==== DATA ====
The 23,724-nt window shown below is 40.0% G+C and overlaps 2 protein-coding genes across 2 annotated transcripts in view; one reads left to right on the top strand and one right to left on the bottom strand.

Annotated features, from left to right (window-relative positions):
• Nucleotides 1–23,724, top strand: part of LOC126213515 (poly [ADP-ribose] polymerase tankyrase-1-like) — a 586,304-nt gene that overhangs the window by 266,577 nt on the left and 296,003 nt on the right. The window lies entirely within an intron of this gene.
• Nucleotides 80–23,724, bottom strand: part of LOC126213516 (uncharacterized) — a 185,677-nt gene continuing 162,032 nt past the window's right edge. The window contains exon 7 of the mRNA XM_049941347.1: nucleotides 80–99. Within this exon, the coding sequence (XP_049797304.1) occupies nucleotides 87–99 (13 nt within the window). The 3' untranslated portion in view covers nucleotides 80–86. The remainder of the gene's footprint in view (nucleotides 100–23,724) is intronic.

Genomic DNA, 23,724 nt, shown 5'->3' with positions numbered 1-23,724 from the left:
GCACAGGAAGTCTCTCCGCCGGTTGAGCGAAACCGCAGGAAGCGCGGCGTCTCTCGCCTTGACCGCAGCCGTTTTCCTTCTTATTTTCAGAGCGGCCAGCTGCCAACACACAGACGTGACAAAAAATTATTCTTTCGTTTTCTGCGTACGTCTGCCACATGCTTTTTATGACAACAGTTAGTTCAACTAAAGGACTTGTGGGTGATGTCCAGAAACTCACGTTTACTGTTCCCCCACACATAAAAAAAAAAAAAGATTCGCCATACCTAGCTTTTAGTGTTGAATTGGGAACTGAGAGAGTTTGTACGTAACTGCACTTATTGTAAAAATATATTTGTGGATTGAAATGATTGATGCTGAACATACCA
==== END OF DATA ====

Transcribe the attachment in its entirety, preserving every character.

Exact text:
The 23,724-nt window shown below is 40.0% G+C and overlaps 2 protein-coding genes across 2 annotated transcripts in view; one reads left to right on the top strand and one right to left on the bottom strand.

Annotated features, from left to right (window-relative positions):
• Nucleotides 1–23,724, top strand: part of LOC126213515 (poly [ADP-ribose] polymerase tankyrase-1-like) — a 586,304-nt gene that overhangs the window by 266,577 nt on the left and 296,003 nt on the right. The window lies entirely within an intron of this gene.
• Nucleotides 80–23,724, bottom strand: part of LOC126213516 (uncharacterized) — a 185,677-nt gene continuing 162,032 nt past the window's right edge. The window contains exon 7 of the mRNA XM_049941347.1: nucleotides 80–99. Within this exon, the coding sequence (XP_049797304.1) occupies nucleotides 87–99 (13 nt within the window). The 3' untranslated portion in view covers nucleotides 80–86. The remainder of the gene's footprint in view (nucleotides 100–23,724) is intronic.

Genomic DNA, 23,724 nt, shown 5'->3' with positions numbered 1-23,724 from the left:
GCACAGGAAGTCTCTCCGCCGGTTGAGCGAAACCGCAGGAAGCGCGGCGTCTCTCGCCTTGACCGCAGCCGTTTTCCTTCTTATTTTCAGAGCGGCCAGCTGCCAACACACAGACGTGACAAAAAATTATTCTTTCGTTTTCTGCGTACGTCTGCCACATGCTTTTTATGACAACAGTTAGTTCAACTAAAGGACTTGTGGGTGATGTCCAGAAACTCACGTTTACTGTTCCCCCACACATAAAAAAAAAAAAAGATTCGCCATACCTAGCTTTTAGTGTTGAATTGGGAACTGAGAGAGTTTGTACGTAACTGCACTTATTGTAAAAATATATTTGTGGATTGAAATGATTGATGCTGAACATACCA